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A Sobering Read

Adrian Reynolds is back from his holidays and his time off gave him chance to do some reading. He draws lessons for our ministry and practice from a sobering book about the Exclusive Brethren.

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A few days away always allows me to catch up with some reading – in this case a book I saw reviewed a couple of months ago and was intrigued to read.

In the Days of RainIn the Days of Rain by Rebecca Stott is the story of her father’s (and to a lesser extent, her grandfather’s) involvement in the movement most of us know as ‘The Exclusive Brethen’ (since renamed The Plymouth Brethren Christian Church).

It’s a sobering tale. Rebecca left the ‘church’ in the 1970s aged six when her father – a senior figure – walked out, along with hundreds of others. The sordid events that precipitated this split are well documented in the book and online. The leader or ‘Chosen Vessel/Man of God’ James Taylor Jr was found in bed with a married woman apparently willingly provided for him by the husband.

Stott’s father lost his faith (despite being apparently converted under the ministry of his Cambridge tutor, CS Lewis) and Stott herself became a secularist, raising her children to be equally critical of religion.

Lessons for our Churches

The book is rather poorly written, at times simply an exercise in self-justification and catharsis. Nevertheless, the tale is compelling, albeit a solemn one. I think there are some key lessons for our family of churches.

A sect with powerful leaders can easily become a cult.

Stott ponders why no one on the inside or the outside called out what was happening as a movement which was just about within the bounds of orthodoxy completely lost the plot during the 1950s and 60s.

The reality is that charismatic leaders of movements (both Christian and not) can exert influence which is frighteningly comprehensive. We need, as churches and a Fellowship, to ensure we always have accountability procedures in place to challenge and correct any such excess.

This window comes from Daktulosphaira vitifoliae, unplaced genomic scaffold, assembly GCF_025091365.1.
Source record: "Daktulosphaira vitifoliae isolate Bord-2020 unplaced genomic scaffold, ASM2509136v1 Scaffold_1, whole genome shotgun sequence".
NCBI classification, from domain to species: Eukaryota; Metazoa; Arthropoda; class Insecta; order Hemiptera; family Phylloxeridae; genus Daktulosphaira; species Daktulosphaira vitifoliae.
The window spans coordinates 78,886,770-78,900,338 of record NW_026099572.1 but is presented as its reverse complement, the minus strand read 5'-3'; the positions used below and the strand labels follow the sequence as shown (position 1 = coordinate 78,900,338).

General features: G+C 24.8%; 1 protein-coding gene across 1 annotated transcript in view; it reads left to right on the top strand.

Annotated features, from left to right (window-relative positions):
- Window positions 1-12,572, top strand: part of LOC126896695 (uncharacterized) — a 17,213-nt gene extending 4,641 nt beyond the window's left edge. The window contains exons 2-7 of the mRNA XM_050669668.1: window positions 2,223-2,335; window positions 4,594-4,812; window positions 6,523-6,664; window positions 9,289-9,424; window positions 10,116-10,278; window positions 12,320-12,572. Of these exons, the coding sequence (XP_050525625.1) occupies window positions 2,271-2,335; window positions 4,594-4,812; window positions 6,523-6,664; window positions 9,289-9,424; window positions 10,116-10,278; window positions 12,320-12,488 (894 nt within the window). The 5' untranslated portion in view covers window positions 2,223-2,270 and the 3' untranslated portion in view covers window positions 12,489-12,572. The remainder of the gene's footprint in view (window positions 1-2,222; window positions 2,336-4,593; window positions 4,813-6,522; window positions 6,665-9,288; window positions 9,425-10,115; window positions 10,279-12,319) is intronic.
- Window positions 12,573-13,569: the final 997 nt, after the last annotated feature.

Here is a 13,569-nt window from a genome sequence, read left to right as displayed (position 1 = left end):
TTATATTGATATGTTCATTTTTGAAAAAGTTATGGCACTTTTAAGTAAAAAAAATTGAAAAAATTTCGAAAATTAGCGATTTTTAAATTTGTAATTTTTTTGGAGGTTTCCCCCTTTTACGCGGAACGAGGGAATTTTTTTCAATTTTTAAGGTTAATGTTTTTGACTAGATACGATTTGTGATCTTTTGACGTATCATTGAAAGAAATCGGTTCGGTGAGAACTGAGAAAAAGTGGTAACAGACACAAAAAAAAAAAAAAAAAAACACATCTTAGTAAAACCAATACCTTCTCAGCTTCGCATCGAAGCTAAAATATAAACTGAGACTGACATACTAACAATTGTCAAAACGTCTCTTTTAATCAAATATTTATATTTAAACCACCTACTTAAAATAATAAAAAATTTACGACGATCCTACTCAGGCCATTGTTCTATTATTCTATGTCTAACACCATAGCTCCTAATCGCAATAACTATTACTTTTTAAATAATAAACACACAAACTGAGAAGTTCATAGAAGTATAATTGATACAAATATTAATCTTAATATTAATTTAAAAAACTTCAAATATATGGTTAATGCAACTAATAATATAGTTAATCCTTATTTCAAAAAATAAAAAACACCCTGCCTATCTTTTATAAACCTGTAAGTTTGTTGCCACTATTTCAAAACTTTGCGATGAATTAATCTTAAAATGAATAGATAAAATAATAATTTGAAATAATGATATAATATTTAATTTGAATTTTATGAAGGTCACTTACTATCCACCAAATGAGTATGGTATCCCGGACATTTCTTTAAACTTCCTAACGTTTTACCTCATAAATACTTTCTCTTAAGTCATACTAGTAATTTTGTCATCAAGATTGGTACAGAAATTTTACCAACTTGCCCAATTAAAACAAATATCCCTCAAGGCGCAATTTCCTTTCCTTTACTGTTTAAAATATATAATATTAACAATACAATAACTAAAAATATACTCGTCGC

Ordinary Christian worship is odd to most people.

Stott tellingly describes a standard evening meeting with songs, Bible readings and ‘preaching’ – always on hell, sin and how we need to turn to Jesus. How bizarre, she implies! And yet that’s an ordinary day’s work for most of us.

Of course, there are ways to do gospel meetings well, but as we invite and welcome visitors to church we need to recognise how out-of-the-ordinary normal Christian things are.

There is a real danger of isolationism in a post-Christian world.

Stott lists the prohibitions of the Exclusive Brethren which are extreme but orthodox in the 1930s but heterodox by the 1960s (workers not allowed to eat with co-workers based on a significant misreading of 1 Cor 5 and 2 Cor 6).

We are right to be wary of the worldliness we see (and arguably need to fight harder against it) but isolationism not only cuts the roots of evangelism, it rarely achieves what it sets out to do. The Exclusive Brethren discovered what many before have learnt: closed doors do nothing to beat the worldly desires that wage within us and which ultimately, if left unchecked, find their way out.

We must reclaim a healthy understanding of common grace.

The world is not as bad as it could be, and God causes the sun to shine on the righteous and the unrighteous. Therefore there is much in the world that we can enjoy and give thanks to God for. This truth can be taken too far, of course, but for the most part we need to teach our congregations how to discern what is good in the world and rejoice in it.

I couldn’t quite work it out from the book, but at some point in the 20th Century, the Exclusive Brethren crossed into cult territory. But there is hope for the movement, of course.

Grace Communion International (formerly the Worldwide Church of God) is an example of a movement which, following the death of its leader Herbert Armstrong, crossed back into orthodoxy and is now a member of the National Association of Evangelicals in the US.

Their website tells the fascinating story of how they changed from an unorthodox church on the fringes of the Christian faith to an evangelical group that believes and teaches orthodox Christian doctrines.

Perhaps God will grant the same mercy to the Exclusive Brethren. And may God save us from the same mistakes they made.

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Adrian Reynolds - FIEC Training Director

Adrian has been our Training Director since April 2017. He previously served as one of the leaders of The Proclamation Trust and as Associate Minister of East London Tabernacle. He is married to Celia, they have two married daughters and another at home.


Follow Adrian Reynolds on Twitter – @_adrianreynolds